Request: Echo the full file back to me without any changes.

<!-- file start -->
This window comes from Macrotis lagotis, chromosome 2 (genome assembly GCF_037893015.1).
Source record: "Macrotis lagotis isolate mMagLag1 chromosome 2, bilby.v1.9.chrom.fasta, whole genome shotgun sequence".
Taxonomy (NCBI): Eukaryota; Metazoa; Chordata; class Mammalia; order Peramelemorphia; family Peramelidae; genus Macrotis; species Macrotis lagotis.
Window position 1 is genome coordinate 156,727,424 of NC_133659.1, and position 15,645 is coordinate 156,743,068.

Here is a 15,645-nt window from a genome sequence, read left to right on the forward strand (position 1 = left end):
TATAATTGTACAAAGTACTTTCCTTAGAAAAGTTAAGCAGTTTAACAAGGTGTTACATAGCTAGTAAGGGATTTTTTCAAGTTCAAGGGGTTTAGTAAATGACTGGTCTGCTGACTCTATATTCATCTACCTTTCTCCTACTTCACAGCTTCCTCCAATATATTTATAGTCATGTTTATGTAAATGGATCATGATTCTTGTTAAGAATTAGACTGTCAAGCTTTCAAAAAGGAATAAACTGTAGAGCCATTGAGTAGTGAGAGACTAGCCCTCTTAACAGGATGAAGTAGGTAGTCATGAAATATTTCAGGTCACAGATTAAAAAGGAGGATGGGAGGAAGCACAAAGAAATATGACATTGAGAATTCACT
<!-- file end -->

This window comes from Macrotis lagotis, chromosome 2 (genome assembly GCF_037893015.1).
Source record: "Macrotis lagotis isolate mMagLag1 chromosome 2, bilby.v1.9.chrom.fasta, whole genome shotgun sequence".
Taxonomy (NCBI): Eukaryota; Metazoa; Chordata; class Mammalia; order Peramelemorphia; family Peramelidae; genus Macrotis; species Macrotis lagotis.
Window position 1 is genome coordinate 156,727,424 of NC_133659.1, and position 15,645 is coordinate 156,743,068.

Here is a 15,645-nt window from a genome sequence, read left to right on the forward strand (position 1 = left end):
TATAATTGTACAAAGTACTTTCCTTAGAAAAGTTAAGCAGTTTAACAAGGTGTTACATAGCTAGTAAGGGATTTTTTCAAGTTCAAGGGGTTTAGTAAATGACTGGTCTGCTGACTCTATATTCATCTACCTTTCTCCTACTTCACAGCTTCCTCCAATATATTTATAGTCATGTTTATGTAAATGGATCATGATTCTTGTTAAGAATTAGACTGTCAAGCTTTCAAAAAGGAATAAACTGTAGAGCCATTGAGTAGTGAGAGACTAGCCCTCTTAACAGGATGAAGTAGGTAGTCATGAAATATTTCAGGTCACAGATTAAAAAGGAGGATGGGAGGAAGCACAAAGAAATATGACATTGAGAATTCACT